A Pro Recognizes Another Pro
If you’ll forgive me for quoting myself, here is a (very short) chapter from The War of Art:
A PROFESSIONAL IS RECOGNIZED BY OTHER PROFESSIONALS
The professional senses who has served his time and who hasn’t. Like Alan Ladd and Jack Palance circling each other in Shane, a gun recognizes another gun.
Skill, yes. Experience, no doubt. But more than any other quality, I believe, it’s depth of commitment.
How do we sense this quality in another person? Body language? A look in the eye? I’m not sure. But we recognize the real thing when we see it. And we can smell a fake a mile away. Applicants for a job, candidates for office, students seeking admission … we review their resumes, we evaluate their grades and awards. But in the end, we say yea or nay based on a quality we can’t quantify.
Do you remember the story I told a couple of weeks ago about Hermes Melisannidis, who, at age nine, went on a four-day hunger strike to convince his parents to let him study gymnastics? (He went on to win gold for Greece at the Atlanta Olympics.)
That’s depth of commitment. At nine years old, Hermes was a pro—and he would have been recognized by other pros.
But let’s break it down even further. What is depth of commitment, seen through the lens of Resistance?
Depth of commitment is that state, which is only possible when one has learned to recognize Resistance and to overcome it. (Or, if he’s nine years old, when he has vaulted past it without giving it a thought.)
Shallowness of commitment, on the other hand, is a symptom of Resistance. Shallowness of commitment is a response to fear of failure, fear of success, fear of exposure. To protect ourselves against the pain of risking and flopping, we stay shallow. I know. I’ve lived that scam-on-myself for years.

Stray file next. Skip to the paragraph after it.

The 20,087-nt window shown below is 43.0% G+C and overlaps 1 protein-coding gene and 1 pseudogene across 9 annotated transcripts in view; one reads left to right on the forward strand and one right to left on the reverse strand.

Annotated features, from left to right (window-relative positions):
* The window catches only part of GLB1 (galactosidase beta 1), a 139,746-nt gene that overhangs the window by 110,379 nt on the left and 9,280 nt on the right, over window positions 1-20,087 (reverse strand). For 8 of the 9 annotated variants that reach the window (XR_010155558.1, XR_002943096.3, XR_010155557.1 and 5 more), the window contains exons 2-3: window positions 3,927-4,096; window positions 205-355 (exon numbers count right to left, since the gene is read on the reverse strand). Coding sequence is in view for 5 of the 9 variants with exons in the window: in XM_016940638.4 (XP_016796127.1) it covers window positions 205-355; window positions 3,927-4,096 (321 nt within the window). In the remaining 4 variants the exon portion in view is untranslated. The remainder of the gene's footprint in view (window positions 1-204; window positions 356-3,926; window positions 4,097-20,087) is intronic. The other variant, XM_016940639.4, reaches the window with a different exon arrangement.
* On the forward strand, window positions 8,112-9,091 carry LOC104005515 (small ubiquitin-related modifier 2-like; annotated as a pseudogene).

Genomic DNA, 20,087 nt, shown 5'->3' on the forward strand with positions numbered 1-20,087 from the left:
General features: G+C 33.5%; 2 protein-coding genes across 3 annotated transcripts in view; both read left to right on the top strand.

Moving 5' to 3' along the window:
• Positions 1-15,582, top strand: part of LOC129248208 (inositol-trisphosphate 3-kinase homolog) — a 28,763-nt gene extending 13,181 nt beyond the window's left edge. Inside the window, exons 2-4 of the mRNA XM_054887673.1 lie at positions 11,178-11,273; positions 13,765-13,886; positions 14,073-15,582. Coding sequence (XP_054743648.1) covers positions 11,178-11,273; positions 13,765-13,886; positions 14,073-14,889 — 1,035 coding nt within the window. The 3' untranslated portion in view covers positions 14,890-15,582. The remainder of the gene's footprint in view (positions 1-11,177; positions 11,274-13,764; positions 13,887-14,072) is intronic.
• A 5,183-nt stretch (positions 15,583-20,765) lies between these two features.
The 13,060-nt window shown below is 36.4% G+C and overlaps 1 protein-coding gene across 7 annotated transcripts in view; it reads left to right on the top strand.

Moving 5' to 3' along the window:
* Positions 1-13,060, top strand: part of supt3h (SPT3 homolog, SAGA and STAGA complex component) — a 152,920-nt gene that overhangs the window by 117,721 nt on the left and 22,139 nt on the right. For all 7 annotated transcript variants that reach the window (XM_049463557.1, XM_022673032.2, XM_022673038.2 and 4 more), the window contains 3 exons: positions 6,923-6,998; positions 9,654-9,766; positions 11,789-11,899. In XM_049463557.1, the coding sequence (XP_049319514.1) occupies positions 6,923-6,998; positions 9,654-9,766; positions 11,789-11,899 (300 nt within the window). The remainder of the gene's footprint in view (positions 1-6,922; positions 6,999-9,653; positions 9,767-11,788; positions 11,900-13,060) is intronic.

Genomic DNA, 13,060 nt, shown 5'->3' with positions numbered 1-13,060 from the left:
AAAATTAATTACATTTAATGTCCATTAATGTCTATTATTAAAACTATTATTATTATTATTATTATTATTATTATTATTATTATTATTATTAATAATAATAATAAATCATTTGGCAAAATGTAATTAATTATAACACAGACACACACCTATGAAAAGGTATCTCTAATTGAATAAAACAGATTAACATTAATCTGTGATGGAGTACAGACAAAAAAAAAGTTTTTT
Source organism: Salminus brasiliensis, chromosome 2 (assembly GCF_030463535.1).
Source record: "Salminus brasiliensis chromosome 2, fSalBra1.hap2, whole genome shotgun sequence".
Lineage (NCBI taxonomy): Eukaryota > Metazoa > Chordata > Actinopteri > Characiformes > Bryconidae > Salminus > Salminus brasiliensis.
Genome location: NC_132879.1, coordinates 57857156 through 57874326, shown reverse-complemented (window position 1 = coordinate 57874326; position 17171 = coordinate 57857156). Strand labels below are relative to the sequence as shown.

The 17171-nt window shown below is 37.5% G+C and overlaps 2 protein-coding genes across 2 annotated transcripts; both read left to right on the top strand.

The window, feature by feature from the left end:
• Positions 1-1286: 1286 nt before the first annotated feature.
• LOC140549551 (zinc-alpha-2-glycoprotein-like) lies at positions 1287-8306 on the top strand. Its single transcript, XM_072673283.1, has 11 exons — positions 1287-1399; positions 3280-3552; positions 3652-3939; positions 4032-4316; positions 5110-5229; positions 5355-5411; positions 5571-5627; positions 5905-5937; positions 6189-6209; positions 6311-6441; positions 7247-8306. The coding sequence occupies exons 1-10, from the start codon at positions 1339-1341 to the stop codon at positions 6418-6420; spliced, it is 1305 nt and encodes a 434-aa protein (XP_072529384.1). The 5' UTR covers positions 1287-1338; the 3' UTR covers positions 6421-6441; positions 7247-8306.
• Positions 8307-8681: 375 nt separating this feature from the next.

Irony and slackerdom are symptoms of Resistance. They’re poses. Defense mechanisms. They take shallowness of engagement and elevate it to an ethos, to a way of life.
If that’s shallowness, what is depth?
Depth comes when we have put those terrors behind us. Depth of commitment comes when love and enthusiasm for the work override fear of failure, fear of success, and fear of exposure. Maybe it helps to be nine years old. A child can’t imagine crashing off the uneven bars or failing to stick the landing. He’s not afraid. He sees magic only.
If someone were to ask me to identify the single primary quality that an artist or entrepreneur should cultivate in himself, I would say depth of commitment. Because depth of commitment either embodies all the other virtues or establishes the fertile field in which they can take root and grow. Depth of commitment presupposes courage, passion, recklessness, capacity for self-discipline, and the ability to have fun. It implies perseverance.
And it mirrors Resistance in its relentlessness.
Ask yourself from time to time, Where do I stand on the Shallowness/Depth meter? We’re all happier in the deep end.
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